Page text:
I’ve been working on a new plugin for WordPress called Cookies. It shows you a list of all cookies on your current site. Once activated, you can find this list under Appearance – Cookies.
In addition, you can also display this list to your visitors by adding the shortcode [cookies] to any post or page. Many of those cookies are used by WordPress to track things such as “are you logged in”, so I’ve added an option to filter WordPress related cookies out. This list is available with the [cookies-nowp] shortcode.
I’m still putting the finishing touches on the plugin, but I’m planning to submit it to the WordPress repository. For now, feel free to download it from my GitHub repository.
Let me tell you a bit about how this plugin came to be.
This morning I felt like a bit of coding, and something that’s been on my to-do list for a while was to update my Child Theme Wizard plugin. It’s been making over 10.000 users happy since 2013.
The main reason for the update was to update the compatibility flag with WordPress 5.1 – it was already compatible with the latest version, it just wasn’t explicitly set. On this occasion I found a couple of other items I could improve upon:
updated the link to the WordPress Codex about Child Themes
verified compatibility with WordPress 5.1
updated social media links (added YouTube and Patreon, removed Google+)
added theme version to query, as suggested in WordPress Codex
The last item was new to me and doesn’t make a difference to how your child themes are created, however since the Codex suggests to create child themes this way, I thought I’d better follow best practices.
And one final thing I’ve streamlined was the code itself, both in the plugin and in the generated code. It’s now a bit more spaced out, improving readability and updatability (if that is in fact a word).
Questions, suggestions, translations and pull requests are always welcome!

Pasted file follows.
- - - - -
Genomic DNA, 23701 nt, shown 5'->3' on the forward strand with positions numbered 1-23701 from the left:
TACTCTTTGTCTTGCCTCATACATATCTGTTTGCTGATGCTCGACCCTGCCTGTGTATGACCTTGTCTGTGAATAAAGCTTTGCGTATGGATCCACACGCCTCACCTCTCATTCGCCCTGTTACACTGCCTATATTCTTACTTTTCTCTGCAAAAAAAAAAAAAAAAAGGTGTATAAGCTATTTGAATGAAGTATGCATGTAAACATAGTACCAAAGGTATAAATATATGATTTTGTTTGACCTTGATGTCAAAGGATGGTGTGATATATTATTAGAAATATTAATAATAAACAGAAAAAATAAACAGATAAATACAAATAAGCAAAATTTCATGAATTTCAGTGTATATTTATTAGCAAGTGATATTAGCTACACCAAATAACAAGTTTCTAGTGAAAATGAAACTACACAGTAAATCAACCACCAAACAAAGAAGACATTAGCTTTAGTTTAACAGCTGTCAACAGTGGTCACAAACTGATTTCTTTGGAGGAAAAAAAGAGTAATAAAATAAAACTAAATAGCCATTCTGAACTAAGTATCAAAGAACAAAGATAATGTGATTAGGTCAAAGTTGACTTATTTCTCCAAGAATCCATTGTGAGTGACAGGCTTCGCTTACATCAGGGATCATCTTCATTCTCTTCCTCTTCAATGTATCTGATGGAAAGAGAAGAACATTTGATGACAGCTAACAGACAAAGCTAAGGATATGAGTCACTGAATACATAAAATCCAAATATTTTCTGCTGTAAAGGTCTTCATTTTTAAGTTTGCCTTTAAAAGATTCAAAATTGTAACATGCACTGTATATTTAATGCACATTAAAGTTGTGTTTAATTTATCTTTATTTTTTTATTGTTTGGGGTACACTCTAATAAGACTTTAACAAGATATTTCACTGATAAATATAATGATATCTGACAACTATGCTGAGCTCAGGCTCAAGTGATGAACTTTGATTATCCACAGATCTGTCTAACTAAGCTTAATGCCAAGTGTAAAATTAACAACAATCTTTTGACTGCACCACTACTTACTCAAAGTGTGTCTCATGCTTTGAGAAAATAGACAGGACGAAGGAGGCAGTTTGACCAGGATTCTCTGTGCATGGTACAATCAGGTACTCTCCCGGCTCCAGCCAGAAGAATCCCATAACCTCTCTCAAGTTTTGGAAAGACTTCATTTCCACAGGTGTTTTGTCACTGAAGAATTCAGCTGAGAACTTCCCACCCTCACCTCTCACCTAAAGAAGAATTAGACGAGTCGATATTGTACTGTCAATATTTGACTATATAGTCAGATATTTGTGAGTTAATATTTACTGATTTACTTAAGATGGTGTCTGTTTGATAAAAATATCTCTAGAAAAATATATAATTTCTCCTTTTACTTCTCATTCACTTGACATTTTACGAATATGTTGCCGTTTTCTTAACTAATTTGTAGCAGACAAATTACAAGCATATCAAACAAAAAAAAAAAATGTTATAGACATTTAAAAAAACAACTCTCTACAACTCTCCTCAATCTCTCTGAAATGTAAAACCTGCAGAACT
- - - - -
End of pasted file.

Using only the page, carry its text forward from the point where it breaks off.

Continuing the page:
What is Zen Dash again?
Zen Dash is a magical plugin that lets you get rid of the myriad of options in the WordPress admin area. I’ve created it because sometimes less is indeed more, and new users can get overwhelmed by the sheer volume of menu items, dashboard widgets and upgrade notifications.
While it is possible to let casual users have privileges less than administrators (and therefore see less items), I found this ineffective. With Zen Dash you simply flick a switch and make things disappear that you don’t want to see everyday. You can just as easily bring them back if you need them.
You can read more about Zen Dash in my release post, which even includes a video on how to use the plugin.
I’ve released a new version of my popular Child Theme Wizard plugin today. Everything remains the same, except for one thing: the parent theme is no longer loaded via CSS, it’s now being loaded via PHP. Let me explain why.
When I wrote this little tool in 2014, the best practice to create a child theme was to load the parent’s style sheet via CSS. This was done with an @import statement, like this:
While this approach works just fine, this is no longer regarded as the best approach to the puzzle. That’s because the parent theme’s full path is hard coded into your child theme, and should the parent theme ever change it’s folder name, your child theme would stop working.
There’s a better way to get the same thing done by loading the parent style sheet via PHP in the functions.php file. Here’s how it’s done:
I’ve just released Version 1.3 of ZEN DASH and thought a quick video demonstration is in order – and here it is:
In this podcast I will show you how to use ZEN DASH for WordPress and explain how you can easily hide menu options, dashboard widgets, admin footer links and suppress Update Notifications (for WordPress core, plugins and themes).
This plugin comes in handy if you’d like to hide functionality before giving the site over to a client. For example, you may not want your client to have access to plugins so he can accidentally deactivate a shopping cart and break the site.